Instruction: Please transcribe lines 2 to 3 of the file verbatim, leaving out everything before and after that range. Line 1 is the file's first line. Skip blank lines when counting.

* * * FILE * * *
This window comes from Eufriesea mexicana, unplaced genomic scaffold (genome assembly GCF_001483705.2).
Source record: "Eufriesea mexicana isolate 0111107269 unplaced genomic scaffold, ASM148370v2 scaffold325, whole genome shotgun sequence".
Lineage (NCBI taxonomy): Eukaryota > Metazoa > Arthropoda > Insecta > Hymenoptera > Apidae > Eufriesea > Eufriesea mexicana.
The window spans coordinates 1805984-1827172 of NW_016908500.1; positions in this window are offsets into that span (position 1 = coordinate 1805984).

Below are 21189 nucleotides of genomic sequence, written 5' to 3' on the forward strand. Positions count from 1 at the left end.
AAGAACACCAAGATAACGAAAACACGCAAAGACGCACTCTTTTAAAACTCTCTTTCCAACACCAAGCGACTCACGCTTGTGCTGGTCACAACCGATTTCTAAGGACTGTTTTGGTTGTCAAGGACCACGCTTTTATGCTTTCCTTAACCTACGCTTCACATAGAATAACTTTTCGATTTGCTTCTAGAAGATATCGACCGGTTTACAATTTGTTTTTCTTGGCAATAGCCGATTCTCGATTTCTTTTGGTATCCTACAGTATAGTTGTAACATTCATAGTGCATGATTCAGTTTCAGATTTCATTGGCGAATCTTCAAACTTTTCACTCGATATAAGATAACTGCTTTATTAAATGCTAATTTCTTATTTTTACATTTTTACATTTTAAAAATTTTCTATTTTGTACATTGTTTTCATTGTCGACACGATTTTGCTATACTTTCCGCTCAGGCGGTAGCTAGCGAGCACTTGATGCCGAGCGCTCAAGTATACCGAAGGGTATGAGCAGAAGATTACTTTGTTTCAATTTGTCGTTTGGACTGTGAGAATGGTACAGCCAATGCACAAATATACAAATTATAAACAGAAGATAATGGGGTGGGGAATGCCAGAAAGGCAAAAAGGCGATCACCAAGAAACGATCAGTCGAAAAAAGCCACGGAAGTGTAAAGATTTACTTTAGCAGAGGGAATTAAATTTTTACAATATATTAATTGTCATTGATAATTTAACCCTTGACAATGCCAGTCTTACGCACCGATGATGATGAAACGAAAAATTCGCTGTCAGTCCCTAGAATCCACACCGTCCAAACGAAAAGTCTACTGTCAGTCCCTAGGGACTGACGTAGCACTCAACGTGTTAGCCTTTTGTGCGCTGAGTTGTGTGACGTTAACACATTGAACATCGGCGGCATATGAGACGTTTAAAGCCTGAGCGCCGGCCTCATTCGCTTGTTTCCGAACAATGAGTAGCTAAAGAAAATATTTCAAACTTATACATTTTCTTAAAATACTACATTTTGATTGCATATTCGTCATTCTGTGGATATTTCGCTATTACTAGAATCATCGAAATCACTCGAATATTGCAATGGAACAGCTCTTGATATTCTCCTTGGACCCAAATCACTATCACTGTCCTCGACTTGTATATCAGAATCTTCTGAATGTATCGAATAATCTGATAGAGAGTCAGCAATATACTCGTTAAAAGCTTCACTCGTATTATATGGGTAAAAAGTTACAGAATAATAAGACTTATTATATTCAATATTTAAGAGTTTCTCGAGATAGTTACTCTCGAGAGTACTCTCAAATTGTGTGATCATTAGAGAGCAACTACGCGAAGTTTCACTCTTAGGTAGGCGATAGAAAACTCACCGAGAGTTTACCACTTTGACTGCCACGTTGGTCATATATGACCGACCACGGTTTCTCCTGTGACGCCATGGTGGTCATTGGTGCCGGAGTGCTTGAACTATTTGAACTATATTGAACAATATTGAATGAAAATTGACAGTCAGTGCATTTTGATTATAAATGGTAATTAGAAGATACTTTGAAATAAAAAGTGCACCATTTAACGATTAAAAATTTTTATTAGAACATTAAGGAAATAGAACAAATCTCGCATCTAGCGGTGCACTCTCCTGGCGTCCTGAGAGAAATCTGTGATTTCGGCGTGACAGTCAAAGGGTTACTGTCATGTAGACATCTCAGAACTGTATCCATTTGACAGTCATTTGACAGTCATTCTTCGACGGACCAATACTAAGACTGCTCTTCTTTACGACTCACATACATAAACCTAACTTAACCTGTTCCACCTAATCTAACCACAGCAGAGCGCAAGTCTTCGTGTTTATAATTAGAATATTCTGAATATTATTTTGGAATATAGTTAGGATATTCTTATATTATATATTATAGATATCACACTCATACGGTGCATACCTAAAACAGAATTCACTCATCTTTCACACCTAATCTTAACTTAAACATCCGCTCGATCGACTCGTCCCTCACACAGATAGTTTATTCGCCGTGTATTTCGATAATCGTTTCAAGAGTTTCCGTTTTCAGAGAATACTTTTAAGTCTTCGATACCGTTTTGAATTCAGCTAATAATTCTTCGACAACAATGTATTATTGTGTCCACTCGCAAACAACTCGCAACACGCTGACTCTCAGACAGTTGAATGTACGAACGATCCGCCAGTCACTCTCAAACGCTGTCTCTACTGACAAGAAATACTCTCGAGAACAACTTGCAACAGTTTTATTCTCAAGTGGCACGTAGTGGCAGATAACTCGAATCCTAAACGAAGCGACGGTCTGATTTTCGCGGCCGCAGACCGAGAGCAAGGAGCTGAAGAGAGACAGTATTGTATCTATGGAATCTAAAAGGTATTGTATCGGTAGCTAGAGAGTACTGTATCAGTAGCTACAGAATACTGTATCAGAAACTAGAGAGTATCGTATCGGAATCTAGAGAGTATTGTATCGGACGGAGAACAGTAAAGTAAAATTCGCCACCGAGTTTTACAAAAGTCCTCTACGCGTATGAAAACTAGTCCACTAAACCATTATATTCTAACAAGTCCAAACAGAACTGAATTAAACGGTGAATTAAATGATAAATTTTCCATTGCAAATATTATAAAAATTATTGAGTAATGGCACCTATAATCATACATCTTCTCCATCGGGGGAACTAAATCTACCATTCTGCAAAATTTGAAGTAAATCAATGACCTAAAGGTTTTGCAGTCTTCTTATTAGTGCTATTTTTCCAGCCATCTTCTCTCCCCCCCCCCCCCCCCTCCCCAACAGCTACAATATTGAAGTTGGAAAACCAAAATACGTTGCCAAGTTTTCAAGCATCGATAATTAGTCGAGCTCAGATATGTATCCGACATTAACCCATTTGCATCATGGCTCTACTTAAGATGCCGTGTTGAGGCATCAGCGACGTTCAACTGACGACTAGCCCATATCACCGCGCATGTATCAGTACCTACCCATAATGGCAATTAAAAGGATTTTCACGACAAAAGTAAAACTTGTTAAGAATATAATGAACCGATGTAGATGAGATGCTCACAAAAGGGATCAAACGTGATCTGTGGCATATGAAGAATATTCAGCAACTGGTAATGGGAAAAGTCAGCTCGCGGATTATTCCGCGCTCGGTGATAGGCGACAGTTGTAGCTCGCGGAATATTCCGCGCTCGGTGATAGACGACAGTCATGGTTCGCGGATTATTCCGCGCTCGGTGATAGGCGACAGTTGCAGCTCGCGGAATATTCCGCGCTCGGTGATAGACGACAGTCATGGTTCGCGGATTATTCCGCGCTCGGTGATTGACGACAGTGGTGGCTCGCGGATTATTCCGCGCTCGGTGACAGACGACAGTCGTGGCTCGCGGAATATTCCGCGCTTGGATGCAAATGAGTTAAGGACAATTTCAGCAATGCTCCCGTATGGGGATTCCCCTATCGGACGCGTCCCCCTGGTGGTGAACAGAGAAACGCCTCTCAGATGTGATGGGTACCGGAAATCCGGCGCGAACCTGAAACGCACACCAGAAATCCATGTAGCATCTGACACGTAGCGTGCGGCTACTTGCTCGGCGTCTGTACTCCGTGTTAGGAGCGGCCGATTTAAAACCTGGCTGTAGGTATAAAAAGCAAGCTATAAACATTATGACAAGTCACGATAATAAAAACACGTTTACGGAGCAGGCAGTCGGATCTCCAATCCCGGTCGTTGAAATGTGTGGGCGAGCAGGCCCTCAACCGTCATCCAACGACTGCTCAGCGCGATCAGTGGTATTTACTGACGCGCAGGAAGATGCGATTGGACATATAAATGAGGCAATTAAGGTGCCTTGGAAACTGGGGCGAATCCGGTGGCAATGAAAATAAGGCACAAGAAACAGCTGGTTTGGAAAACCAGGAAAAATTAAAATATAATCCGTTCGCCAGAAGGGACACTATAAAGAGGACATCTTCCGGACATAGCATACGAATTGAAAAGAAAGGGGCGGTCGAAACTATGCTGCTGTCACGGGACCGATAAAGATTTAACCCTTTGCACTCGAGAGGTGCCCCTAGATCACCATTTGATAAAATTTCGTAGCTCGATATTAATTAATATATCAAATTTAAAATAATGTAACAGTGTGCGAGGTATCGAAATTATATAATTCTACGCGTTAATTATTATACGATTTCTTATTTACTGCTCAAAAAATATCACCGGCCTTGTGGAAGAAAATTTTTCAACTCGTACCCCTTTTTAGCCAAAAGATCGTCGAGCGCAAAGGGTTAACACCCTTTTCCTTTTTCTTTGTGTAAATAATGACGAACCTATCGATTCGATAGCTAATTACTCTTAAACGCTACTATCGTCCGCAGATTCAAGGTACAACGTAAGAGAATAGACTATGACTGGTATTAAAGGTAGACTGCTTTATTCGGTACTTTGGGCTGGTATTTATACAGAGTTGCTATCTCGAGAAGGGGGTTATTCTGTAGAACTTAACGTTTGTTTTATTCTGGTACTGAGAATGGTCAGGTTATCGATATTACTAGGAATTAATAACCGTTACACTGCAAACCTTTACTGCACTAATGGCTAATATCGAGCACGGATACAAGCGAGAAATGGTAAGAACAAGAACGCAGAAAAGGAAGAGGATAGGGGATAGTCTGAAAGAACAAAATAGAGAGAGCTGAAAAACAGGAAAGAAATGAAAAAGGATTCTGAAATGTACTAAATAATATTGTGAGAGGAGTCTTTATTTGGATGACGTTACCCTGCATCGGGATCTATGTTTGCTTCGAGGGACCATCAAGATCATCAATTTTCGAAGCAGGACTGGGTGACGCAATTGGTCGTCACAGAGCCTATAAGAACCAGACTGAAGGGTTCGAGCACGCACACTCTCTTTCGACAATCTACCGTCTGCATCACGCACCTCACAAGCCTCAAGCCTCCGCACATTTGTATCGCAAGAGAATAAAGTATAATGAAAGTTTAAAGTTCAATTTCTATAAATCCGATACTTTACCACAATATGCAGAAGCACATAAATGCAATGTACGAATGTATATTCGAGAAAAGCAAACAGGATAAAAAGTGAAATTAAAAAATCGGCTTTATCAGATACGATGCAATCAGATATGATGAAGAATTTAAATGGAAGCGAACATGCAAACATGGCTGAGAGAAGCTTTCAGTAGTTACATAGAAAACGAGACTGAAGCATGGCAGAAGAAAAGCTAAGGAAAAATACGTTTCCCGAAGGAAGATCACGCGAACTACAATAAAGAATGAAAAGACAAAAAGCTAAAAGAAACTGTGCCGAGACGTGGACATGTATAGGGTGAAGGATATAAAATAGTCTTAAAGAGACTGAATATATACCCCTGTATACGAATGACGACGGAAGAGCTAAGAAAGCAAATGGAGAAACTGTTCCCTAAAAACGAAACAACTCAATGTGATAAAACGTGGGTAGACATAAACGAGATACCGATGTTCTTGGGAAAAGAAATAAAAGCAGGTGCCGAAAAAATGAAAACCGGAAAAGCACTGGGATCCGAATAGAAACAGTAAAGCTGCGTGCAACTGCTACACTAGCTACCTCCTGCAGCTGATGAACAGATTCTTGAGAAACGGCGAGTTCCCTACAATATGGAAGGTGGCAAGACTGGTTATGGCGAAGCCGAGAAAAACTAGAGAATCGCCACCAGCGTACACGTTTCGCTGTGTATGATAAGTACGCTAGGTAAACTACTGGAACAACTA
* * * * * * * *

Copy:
Source record: "Eufriesea mexicana isolate 0111107269 unplaced genomic scaffold, ASM148370v2 scaffold325, whole genome shotgun sequence".
Lineage (NCBI taxonomy): Eukaryota > Metazoa > Arthropoda > Insecta > Hymenoptera > Apidae > Eufriesea > Eufriesea mexicana.